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Most Common Sources for Air Leakage

Air leakage leads to excessive energy bills. Detecting the most common sources for air leakage will help you identify the best way to cut your energy costs. There are areas that are easily spotted such as a draft coming from beneath your door or a window. It’s the less-obvious spots that can accumulate and empty your pockets.

A couple rules-of-thumb:

  1. The “stack effect” is when hot air rises, and cold air replaces it. Applying this to your home, means that you need to ensure that hot air isn’t escaping through the top of your house (e.g. attic), and cold air can’t replace it from the bottom (e.g. basement).
  2. Any spot where two building materials meet—corners, where the brick meets concrete, chimneys, etc.—is likely to leak air. A trick of the trade is to look for spots where spider webs build up; bugs like to live where air flows.
Most Common Sources of Air Leakage in homes diagram
CEREMA – Pôle QERA [CC BY-SA 3.0 (https://creativecommons.org/licenses/by-sa/3.0)], via Wikimedia Commons

There’s no need for shivering in your house during the winter; keep the heat inside and let the cold stay outdoors. Here are some of the most common sources for air leakage in Texas homes:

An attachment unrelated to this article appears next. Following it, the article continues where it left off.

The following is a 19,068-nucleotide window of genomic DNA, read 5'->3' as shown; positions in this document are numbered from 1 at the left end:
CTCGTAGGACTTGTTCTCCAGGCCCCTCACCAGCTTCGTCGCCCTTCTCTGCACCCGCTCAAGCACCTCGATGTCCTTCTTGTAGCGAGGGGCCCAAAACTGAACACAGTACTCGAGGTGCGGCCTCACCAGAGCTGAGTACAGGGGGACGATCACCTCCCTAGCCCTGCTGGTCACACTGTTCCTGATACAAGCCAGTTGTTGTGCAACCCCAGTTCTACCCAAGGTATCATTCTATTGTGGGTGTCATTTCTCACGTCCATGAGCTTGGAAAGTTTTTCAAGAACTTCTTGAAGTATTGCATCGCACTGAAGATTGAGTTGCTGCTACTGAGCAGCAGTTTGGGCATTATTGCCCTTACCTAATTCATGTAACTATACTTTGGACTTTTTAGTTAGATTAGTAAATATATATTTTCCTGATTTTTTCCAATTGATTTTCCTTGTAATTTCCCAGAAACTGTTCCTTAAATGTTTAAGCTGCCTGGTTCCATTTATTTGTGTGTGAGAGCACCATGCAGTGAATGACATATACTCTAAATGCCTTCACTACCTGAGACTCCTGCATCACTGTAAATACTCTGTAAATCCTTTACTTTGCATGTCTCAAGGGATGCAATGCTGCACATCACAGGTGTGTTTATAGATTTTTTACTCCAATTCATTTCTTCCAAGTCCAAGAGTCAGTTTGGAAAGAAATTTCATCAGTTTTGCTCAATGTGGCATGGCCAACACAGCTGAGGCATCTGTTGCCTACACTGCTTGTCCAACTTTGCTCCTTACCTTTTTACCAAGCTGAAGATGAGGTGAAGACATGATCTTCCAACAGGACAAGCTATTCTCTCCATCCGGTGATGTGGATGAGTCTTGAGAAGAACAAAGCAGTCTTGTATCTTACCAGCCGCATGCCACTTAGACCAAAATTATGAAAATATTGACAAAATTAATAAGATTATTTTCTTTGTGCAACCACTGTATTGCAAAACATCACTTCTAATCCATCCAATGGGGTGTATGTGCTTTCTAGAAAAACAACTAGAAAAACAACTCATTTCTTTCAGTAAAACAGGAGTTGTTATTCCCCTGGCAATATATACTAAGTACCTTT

Attic Hatches

While your attic may store the holiday decorations well, it may be letting the cold air into your cozy home. Remember, hot air rises. So, insulating the upper regions of your home is imperative.

Electrical Outlets

The very thing you plug a heating blanket into may be part of the reason you need that blanket in the first place. For that matter, any holes in your walls have the capability of letting air in or out of your house.

Dryer Vent

The vent does its job of letting hot air flow outward, but when it’s not in use, it may be letting the cold air in. It may be worth checking that area for cold spots.

Recessed Light

Aesthetically pleasing? Yes. Energy efficient? Probably not. Because the wall is thinner behind the lights and there’s a small gap between the structure the fixture, it can allow more air leakage.

Weather Stripping

Weather stripping is composed of rubber slips placed at the bottom of doors and the edges windows. Ideally, they’re airtight to avoid cold or hot air from entering, but if they’re improperly installed or have been around for too long, they may not be as effective as they should.

These are just a few of the many places that are driving up your energy bill. While these are the most common sources of air leakage, there are numerous other problem areas to consider. It can be tricky to figure out where the air is finding its entrance. So, contact us the Garland Insulating team. Insulation is our job, so let us find where the air is slipping into your home.